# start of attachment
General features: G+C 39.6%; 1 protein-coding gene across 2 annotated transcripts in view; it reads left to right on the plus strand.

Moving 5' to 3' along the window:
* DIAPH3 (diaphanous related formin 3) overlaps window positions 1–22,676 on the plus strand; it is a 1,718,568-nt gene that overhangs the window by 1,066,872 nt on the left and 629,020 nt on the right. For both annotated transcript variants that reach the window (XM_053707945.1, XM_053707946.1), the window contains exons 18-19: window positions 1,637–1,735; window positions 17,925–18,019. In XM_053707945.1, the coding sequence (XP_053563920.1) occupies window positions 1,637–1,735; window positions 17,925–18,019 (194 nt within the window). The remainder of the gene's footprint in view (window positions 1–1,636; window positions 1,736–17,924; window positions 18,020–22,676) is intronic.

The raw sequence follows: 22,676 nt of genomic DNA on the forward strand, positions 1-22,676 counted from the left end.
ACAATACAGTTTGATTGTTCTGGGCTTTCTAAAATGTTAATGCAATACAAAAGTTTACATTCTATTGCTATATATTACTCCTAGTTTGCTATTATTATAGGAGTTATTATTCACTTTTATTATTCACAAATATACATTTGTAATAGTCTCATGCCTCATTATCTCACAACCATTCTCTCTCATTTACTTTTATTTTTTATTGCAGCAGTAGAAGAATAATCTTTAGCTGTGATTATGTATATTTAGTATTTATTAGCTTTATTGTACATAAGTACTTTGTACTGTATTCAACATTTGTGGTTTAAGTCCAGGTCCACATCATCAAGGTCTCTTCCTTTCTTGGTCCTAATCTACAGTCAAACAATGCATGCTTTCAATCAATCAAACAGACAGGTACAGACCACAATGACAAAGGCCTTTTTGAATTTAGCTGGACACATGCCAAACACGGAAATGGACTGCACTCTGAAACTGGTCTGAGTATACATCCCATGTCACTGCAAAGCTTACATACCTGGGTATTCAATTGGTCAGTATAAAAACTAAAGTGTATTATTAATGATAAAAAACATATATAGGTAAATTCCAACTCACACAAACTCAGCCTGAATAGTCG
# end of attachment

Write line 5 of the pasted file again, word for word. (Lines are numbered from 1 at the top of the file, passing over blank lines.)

ACAATACAGTTTGATTGTTCTGGGCTTTCTAAAATGTTAATGCAATACAAAAGTTTACATTCTATTGCTATATATTACTCCTAGTTTGCTATTATTATAGGAGTTATTATTCACTTTTATTATTCACAAATATACATTTGTAATAGTCTCATGCCTCATTATCTCACAACCATTCTCTCTCATTTACTTTTATTTTTTATTGCAGCAGTAGAAGAATAATCTTTAGCTGTGATTATGTATATTTAGTATTTATTAGCTTTATTGTACATAAGTACTTTGTACTGTATTCAACATTTGTGGTTTAAGTCCAGGTCCACATCATCAAGGTCTCTTCCTTTCTTGGTCCTAATCTACAGTCAAACAATGCATGCTTTCAATCAATCAAACAGACAGGTACAGACCACAATGACAAAGGCCTTTTTGAATTTAGCTGGACACATGCCAAACACGGAAATGGACTGCACTCTGAAACTGGTCTGAGTATACATCCCATGTCACTGCAAAGCTTACATACCTGGGTATTCAATTGGTCAGTATAAAAACTAAAGTGTATTATTAATGATAAAAAACATATATAGGTAAATTCCAACTCACACAAACTCAGCCTGAATAGTCG